Excursion to Ehrwald

My employer has a holiday house in the mountains in Austria. Lucky thing.  As a sort of Christmas gift, she invites WildKat employees to join her there for a few days each January. Lucky WildKats.  Now that I have been with WildKat for over a year, I was allowed to join the 2017 trip, and set off for four days in Ehrwald.

It was wonderful to escape the city for a few days, get up into the mountains and enjoy some fresh air. We were incredibly lucky with the weather – blue skies and sunshine throughout – and it was lovely to spend time with colleagues away from the office.  I think the photos say more than anything I write would, so here are a few to tell the story (you can hover over or click on them for captions):


Berlin im Schnee

Happy New Year! Or as the Germans would say, I hope you had a good slide (into the New Year). I have been back in Berlin for a week now, although somehow it feels much longer.  Berlin is looking very white at the moment – there has been lots of snow. My bike has been relegated to the cellar, yet I’ve been surprised at the number of people who are still cycling.  It has also been very cold – which makes my pre-Christmas-indulgence in a pair of warm, red, lace-up winter boots feel more than justified. Today it was -8°C, and gosh my fingers knew it. As much as I can never wait to get to work, approaching the exit staircase of the tube station aka icy wind tunnel is really not at all pleasant.  Still, it makes the hot cup of tea on arrival at work taste even better.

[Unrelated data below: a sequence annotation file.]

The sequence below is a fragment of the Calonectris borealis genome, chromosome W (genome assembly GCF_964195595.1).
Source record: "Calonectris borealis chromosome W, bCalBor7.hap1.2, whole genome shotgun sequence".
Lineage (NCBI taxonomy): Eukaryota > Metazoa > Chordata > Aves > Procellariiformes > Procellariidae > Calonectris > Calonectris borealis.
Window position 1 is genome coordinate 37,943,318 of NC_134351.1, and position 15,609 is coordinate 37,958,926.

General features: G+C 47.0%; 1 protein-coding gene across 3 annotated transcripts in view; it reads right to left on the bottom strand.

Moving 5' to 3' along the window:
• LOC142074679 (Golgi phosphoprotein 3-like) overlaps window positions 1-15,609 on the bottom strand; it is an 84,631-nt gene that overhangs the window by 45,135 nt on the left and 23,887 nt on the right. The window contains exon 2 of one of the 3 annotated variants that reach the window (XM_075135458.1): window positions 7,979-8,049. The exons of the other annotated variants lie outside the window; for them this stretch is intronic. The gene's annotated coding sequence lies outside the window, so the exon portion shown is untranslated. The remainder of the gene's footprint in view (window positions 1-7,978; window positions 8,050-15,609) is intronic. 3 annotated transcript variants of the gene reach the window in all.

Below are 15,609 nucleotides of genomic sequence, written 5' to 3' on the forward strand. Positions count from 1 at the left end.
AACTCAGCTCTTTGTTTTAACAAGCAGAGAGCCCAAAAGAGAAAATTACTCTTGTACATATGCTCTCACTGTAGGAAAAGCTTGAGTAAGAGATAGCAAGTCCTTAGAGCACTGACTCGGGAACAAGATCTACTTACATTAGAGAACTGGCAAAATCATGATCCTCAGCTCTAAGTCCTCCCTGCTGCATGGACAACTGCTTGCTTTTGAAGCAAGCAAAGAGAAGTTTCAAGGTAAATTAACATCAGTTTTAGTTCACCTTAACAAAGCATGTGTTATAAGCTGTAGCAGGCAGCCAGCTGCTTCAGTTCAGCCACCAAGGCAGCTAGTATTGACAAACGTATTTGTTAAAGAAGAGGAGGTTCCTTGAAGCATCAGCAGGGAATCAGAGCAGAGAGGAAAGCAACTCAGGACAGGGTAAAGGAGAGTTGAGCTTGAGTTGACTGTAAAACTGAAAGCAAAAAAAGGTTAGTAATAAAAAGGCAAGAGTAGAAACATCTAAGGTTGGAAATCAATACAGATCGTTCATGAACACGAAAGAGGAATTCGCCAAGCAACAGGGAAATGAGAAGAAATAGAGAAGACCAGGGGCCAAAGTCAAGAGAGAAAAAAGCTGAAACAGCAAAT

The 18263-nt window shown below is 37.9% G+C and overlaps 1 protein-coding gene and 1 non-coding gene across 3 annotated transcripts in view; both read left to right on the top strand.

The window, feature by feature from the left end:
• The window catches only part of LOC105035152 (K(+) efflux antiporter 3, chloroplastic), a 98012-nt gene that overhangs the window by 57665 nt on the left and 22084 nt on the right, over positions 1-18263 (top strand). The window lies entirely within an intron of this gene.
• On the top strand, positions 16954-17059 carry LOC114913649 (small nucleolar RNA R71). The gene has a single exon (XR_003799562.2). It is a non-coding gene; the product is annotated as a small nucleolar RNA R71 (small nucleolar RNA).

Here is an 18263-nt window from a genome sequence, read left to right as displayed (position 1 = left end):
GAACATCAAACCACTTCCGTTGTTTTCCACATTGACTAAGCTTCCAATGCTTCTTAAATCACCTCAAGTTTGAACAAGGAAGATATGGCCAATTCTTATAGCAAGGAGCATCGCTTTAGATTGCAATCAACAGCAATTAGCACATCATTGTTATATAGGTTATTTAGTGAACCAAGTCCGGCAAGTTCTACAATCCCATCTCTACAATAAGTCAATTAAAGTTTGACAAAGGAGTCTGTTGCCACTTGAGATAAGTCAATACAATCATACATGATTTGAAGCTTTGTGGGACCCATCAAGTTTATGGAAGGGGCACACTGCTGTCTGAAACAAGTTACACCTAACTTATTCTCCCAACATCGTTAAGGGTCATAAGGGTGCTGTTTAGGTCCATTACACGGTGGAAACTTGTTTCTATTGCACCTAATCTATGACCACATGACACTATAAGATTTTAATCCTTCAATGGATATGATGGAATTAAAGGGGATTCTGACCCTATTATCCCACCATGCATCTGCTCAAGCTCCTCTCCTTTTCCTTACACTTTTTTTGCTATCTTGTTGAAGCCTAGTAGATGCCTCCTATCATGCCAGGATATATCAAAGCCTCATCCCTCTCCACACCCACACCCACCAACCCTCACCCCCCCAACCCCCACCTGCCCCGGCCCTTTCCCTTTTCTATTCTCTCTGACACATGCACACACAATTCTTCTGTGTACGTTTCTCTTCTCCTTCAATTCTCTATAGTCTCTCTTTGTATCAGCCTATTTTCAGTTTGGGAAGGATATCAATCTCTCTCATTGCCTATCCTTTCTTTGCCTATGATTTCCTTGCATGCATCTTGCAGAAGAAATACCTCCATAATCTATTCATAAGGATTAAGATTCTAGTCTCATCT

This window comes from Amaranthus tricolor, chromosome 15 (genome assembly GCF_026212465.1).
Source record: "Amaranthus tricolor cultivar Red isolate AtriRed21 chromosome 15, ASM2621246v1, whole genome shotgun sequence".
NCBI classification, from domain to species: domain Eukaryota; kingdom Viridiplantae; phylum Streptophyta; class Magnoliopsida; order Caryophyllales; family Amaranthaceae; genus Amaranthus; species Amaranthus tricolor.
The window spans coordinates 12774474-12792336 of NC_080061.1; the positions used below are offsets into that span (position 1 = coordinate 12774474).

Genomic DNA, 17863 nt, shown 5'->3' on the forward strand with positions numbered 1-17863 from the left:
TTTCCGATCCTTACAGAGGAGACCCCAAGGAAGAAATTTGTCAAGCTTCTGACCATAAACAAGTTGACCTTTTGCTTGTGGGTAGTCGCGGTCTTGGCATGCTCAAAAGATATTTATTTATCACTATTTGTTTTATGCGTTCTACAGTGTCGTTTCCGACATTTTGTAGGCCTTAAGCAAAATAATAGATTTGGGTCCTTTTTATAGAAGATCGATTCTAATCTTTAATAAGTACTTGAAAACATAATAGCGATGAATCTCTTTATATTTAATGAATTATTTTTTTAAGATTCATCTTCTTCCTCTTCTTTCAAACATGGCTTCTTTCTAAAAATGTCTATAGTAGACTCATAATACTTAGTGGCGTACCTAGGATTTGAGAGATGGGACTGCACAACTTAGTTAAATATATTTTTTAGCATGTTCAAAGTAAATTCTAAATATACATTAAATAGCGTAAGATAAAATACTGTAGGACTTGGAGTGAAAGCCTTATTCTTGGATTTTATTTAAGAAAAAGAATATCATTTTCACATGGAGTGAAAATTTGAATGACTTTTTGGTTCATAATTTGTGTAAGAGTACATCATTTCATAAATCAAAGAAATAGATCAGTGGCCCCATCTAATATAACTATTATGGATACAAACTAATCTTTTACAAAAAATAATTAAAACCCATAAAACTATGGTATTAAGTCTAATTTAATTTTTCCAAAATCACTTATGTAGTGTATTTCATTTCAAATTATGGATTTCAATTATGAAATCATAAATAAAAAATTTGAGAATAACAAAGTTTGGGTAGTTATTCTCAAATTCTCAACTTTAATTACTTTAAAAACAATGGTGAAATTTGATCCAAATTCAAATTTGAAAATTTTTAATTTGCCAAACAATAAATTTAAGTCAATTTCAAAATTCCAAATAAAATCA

I met this chap on the way back from the supermarket today:


Lebkuchen and Spekulatius biscuits are nearly all but gone from the supermarket aisles.  I imagine they will be quickly replaced by Fasching (carnival)  costumes.

Silvester, or New Year’s Eve, is meant to be quite an experience in Berlin. As I spent New Year in England (Alnwick to be precise), the only evidence I have to go on is the detritus now left half-buried on the snowy streets, which certainly implies great celebration took place.  I’ve heard tales likening it to a war zone, with rockets and bombs exploding erratically on all sides.  Maybe next year I should stay here to witness it myself –  the general advice seems to be avoid the streets between 8pm-3am and seek refuge on a roof-top balcony, from where you can admire the firework displays but are less likely to come face to face with a ferocious firecracker.